Currently, Wiest is also seen by television viewers as direct attorney Nora Lewin in the acclaimed, Emmy Award-winning series, “Law and Order.”. Among Wiest’s extensive credits are such films as ‘I’m Dancing As Fast As I Can’, ‘Footloose’, ‘The Lost Boys’, ‘Edward Scisssorhands’, ‘Little Man Tale’, ‘The Scout’, ‘Cookie’,’Cops and Robbersons’, ‘The Birdcage’,’The Associate’, ‘Practical Magic’,’ The Horse Whisperer’ and ‘Portofino’, She also starred in Peter Cohn’s ‘Drunks’ which was screened at the 1996 Sundance Film Festival, where sher was honored with the Piper Heidseick Tribute for Independent Vision.
Wiest, who began her career touring with the American Shakespeare Company, earned the Obie, Clarence Derwent and Theatre World Awards as Best Actress for her performance in “The Art Of Dining.” She made her stage-directing debut with “Not About Heroes” at the Williamstown Playhouse and starred in “The Summer House” at the Lincoln Center. On television, Wiest also starred in the Canadian series “Road to Avonlea,” for which she won a Emmy Award in 1997.
Doug underwent a profound transformation to play Sam’s good friend Ifty, was most recently seen starring with Tom Hanks in ‘The Green Mile’ and Jamie Foxx in ‘Bait’. His other film credits include ‘A Time To Kill’, ‘Batman & Robin’,’Fresh Horses’ and ‘The Chocolate War’. Hutchison can be seen in the upcoming crime thriller ‘The Salton Sea’ opposite Val Kilmer. He also recently wrapped ‘No Good Deeds’, starring opposite Samuel L.Jackson an Milla Jovovich.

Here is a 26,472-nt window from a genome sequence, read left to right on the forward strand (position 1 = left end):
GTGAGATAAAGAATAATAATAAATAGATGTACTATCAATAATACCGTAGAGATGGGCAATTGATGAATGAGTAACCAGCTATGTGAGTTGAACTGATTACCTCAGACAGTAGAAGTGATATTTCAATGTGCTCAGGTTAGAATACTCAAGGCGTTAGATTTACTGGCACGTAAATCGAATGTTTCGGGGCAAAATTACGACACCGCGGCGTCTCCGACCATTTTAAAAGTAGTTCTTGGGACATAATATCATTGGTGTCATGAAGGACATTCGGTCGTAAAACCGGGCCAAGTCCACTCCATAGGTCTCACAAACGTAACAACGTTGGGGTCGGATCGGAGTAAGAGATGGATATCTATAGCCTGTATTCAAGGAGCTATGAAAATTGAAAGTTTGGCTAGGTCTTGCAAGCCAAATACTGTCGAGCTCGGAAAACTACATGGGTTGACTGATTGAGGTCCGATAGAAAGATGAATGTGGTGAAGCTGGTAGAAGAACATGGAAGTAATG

Hutchison is well known for two memorable recurring roles on television – Eugene Victor Tooms on “The X-Files” and the Polaroid Man on “Millennium.” He also appeared regularly on “Party of Five” and “Space Above and Beyond” and was a series regular on “Skip Chasers,” “Planet Rules” and “Local Heroes.”
On the stage, Hutchison has won DramaLogue Awards for his performances in “The Other 5%” at the Santa Monica Powerhouse Theatre and in “The Eight” at the Circle x Theatre in Hollywood. He has also appeared at the Los Angeles Mark Taper Forum in “Julius Ceasar” and “Hope of the Heart,” with the Yale Repertory in “The My House Play” and Off-Broadway at Playwrights Horizon in “Sparks in the Park.”
A Detroit native, Hutchison attended the renowned Julliard School of Drama in New York City.! He has also trained under legendary acting coach Sanford Meisner and made his professional acting debut in the lead role of Garson Kanin’s play “Time and Chance.”
Stanley portrays Sam’s close comrade Robert, a man who takes paranoia to comical extremes. DeSantis received critical acclaim for his portrayal of Normal Neal Williams in the American Playhouse presentation of Armistead Maupin’s “Tales of the City.” Other credits for this versatile actor include ‘Ed Wood’, ‘Bulworth’, ‘Truth About Cats and Dogs’, ‘The Birdcage’, ‘Fools Rush In’, ‘Rush Hour’, ‘ClockWatchers’, ‘The Fan’ and, most recently, ‘The Man Who Wasn’t There’. He will next be seen in the upcoming films ‘Human Nature’ and ‘Prime Gig’.
Brad Allan Silverman
Brad was the inspirational subject of the ABC television special “The Kid Who Wouldn’t Quit.” The tremendous response to the special led him to supporting role on “Quantum Leap” and “Life Goes On.”